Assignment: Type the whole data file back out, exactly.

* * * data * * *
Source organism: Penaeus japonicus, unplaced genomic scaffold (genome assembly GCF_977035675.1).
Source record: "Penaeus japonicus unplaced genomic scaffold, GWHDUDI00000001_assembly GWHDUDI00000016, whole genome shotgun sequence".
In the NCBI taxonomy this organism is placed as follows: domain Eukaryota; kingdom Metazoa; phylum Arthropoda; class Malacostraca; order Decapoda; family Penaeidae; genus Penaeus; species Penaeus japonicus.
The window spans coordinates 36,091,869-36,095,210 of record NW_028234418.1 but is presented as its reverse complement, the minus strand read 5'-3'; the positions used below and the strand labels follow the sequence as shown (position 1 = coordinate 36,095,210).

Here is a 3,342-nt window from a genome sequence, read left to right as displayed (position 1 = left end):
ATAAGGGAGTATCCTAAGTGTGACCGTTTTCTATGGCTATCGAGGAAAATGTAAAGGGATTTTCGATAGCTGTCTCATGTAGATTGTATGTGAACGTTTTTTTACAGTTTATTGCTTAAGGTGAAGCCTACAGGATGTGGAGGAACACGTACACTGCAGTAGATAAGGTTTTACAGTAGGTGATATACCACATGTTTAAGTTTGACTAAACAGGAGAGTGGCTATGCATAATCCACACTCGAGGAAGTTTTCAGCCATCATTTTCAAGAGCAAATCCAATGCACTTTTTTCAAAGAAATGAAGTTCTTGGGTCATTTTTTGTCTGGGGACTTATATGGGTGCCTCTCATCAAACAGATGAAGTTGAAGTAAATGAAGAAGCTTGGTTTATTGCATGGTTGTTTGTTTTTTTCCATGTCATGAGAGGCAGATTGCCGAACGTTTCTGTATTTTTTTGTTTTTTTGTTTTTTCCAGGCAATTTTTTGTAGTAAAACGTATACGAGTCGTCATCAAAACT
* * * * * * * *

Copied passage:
Source organism: Penaeus japonicus, unplaced genomic scaffold (genome assembly GCF_977035675.1).
Source record: "Penaeus japonicus unplaced genomic scaffold, GWHDUDI00000001_assembly GWHDUDI00000016, whole genome shotgun sequence".
In the NCBI taxonomy this organism is placed as follows: domain Eukaryota; kingdom Metazoa; phylum Arthropoda; class Malacostraca; order Decapoda; family Penaeidae; genus Penaeus; species Penaeus japonicus.
The window spans coordinates 36,091,869-36,095,210 of record NW_028234418.1 but is presented as its reverse complement, the minus strand read 5'-3'; the positions used below and the strand labels follow the sequence as shown (position 1 = coordinate 36,095,210).

Here is a 3,342-nt window from a genome sequence, read left to right as displayed (position 1 = left end):
ATAAGGGAGTATCCTAAGTGTGACCGTTTTCTATGGCTATCGAGGAAAATGTAAAGGGATTTTCGATAGCTGTCTCATGTAGATTGTATGTGAACGTTTTTTTACAGTTTATTGCTTAAGGTGAAGCCTACAGGATGTGGAGGAACACGTACACTGCAGTAGATAAGGTTTTACAGTAGGTGATATACCACATGTTTAAGTTTGACTAAACAGGAGAGTGGCTATGCATAATCCACACTCGAGGAAGTTTTCAGCCATCATTTTCAAGAGCAAATCCAATGCACTTTTTTCAAAGAAATGAAGTTCTTGGGTCATTTTTTGTCTGGGGACTTATATGGGTGCCTCTCATCAAACAGATGAAGTTGAAGTAAATGAAGAAGCTTGGTTTATTGCATGGTTGTTTGTTTTTTTCCATGTCATGAGAGGCAGATTGCCGAACGTTTCTGTATTTTTTTGTTTTTTTGTTTTTTCCAGGCAATTTTTTGTAGTAAAACGTATACGAGTCGTCATCAAAACT